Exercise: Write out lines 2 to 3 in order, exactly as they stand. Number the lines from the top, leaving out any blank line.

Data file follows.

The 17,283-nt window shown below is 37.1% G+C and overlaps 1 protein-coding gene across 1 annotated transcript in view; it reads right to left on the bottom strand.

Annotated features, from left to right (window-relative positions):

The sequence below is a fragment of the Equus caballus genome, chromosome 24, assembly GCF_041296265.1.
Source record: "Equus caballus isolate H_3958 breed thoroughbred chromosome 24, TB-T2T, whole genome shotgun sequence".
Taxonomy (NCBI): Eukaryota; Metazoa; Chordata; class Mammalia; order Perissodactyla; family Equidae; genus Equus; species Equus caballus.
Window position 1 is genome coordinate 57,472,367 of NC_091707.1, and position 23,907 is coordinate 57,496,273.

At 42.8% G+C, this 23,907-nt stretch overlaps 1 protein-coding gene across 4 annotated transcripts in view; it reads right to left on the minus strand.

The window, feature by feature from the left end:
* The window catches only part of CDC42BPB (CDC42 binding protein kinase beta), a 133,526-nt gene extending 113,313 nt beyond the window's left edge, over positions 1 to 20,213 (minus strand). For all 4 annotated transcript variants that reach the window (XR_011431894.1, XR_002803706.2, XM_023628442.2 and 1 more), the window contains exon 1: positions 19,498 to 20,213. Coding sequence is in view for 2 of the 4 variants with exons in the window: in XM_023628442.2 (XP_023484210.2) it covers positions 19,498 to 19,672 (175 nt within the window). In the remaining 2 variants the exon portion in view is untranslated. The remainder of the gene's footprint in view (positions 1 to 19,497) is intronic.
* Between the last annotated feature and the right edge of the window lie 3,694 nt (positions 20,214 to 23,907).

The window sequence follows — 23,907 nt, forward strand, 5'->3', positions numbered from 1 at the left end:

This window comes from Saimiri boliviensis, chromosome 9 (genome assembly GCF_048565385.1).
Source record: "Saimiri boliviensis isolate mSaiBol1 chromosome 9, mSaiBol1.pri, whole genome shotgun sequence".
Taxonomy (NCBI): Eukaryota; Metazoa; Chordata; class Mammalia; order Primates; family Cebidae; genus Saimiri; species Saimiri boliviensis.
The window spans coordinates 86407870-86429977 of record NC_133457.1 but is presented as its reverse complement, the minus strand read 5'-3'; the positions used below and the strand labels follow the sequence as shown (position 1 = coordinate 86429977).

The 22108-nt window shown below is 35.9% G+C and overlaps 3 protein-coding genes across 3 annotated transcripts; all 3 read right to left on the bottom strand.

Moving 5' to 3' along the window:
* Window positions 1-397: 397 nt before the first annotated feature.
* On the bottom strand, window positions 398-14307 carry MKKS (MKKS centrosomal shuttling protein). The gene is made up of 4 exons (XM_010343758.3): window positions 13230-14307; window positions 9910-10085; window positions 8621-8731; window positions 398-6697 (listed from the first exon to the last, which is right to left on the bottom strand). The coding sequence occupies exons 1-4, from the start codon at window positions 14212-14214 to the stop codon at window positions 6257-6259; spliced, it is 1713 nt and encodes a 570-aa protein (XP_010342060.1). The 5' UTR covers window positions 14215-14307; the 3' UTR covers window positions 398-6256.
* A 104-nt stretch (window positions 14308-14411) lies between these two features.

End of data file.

Annotated features, from left to right (window-relative positions):

The sequence below is a fragment of the Equus caballus genome, chromosome 24, assembly GCF_041296265.1.